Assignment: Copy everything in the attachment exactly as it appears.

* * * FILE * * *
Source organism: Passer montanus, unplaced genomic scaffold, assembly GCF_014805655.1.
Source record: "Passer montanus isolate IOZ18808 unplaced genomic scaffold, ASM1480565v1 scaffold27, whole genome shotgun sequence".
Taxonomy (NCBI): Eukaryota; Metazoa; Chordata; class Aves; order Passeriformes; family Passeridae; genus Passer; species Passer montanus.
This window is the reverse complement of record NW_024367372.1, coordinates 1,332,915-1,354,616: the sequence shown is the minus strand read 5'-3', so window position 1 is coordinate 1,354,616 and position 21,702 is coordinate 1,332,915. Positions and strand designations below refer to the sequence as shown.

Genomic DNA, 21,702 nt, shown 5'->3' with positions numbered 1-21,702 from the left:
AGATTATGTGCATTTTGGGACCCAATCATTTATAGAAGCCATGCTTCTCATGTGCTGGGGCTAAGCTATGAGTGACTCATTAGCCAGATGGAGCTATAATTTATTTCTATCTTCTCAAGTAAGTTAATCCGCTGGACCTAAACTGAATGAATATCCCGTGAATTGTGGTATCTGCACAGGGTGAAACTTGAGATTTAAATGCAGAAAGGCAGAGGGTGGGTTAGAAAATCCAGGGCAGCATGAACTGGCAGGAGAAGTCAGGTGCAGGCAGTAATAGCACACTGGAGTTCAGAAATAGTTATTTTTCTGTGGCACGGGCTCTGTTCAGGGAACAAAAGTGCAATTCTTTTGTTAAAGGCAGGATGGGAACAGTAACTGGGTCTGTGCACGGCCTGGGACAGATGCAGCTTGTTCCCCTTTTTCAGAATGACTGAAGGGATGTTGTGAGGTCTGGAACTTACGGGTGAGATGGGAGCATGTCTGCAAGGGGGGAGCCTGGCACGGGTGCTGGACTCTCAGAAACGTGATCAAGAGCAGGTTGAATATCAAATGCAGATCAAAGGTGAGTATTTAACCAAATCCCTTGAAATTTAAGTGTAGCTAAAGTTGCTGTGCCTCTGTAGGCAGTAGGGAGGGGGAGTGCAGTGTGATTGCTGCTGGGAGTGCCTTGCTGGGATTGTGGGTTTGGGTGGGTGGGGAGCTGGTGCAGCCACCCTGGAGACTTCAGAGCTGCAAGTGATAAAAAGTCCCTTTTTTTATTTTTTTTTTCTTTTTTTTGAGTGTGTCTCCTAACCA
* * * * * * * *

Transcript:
Source organism: Passer montanus, unplaced genomic scaffold, assembly GCF_014805655.1.
Source record: "Passer montanus isolate IOZ18808 unplaced genomic scaffold, ASM1480565v1 scaffold27, whole genome shotgun sequence".
Taxonomy (NCBI): Eukaryota; Metazoa; Chordata; class Aves; order Passeriformes; family Passeridae; genus Passer; species Passer montanus.
This window is the reverse complement of record NW_024367372.1, coordinates 1,332,915-1,354,616: the sequence shown is the minus strand read 5'-3', so window position 1 is coordinate 1,354,616 and position 21,702 is coordinate 1,332,915. Positions and strand designations below refer to the sequence as shown.

Genomic DNA, 21,702 nt, shown 5'->3' with positions numbered 1-21,702 from the left:
AGATTATGTGCATTTTGGGACCCAATCATTTATAGAAGCCATGCTTCTCATGTGCTGGGGCTAAGCTATGAGTGACTCATTAGCCAGATGGAGCTATAATTTATTTCTATCTTCTCAAGTAAGTTAATCCGCTGGACCTAAACTGAATGAATATCCCGTGAATTGTGGTATCTGCACAGGGTGAAACTTGAGATTTAAATGCAGAAAGGCAGAGGGTGGGTTAGAAAATCCAGGGCAGCATGAACTGGCAGGAGAAGTCAGGTGCAGGCAGTAATAGCACACTGGAGTTCAGAAATAGTTATTTTTCTGTGGCACGGGCTCTGTTCAGGGAACAAAAGTGCAATTCTTTTGTTAAAGGCAGGATGGGAACAGTAACTGGGTCTGTGCACGGCCTGGGACAGATGCAGCTTGTTCCCCTTTTTCAGAATGACTGAAGGGATGTTGTGAGGTCTGGAACTTACGGGTGAGATGGGAGCATGTCTGCAAGGGGGGAGCCTGGCACGGGTGCTGGACTCTCAGAAACGTGATCAAGAGCAGGTTGAATATCAAATGCAGATCAAAGGTGAGTATTTAACCAAATCCCTTGAAATTTAAGTGTAGCTAAAGTTGCTGTGCCTCTGTAGGCAGTAGGGAGGGGGAGTGCAGTGTGATTGCTGCTGGGAGTGCCTTGCTGGGATTGTGGGTTTGGGTGGGTGGGGAGCTGGTGCAGCCACCCTGGAGACTTCAGAGCTGCAAGTGATAAAAAGTCCCTTTTTTTATTTTTTTTTTCTTTTTTTTGAGTGTGTCTCCTAACCA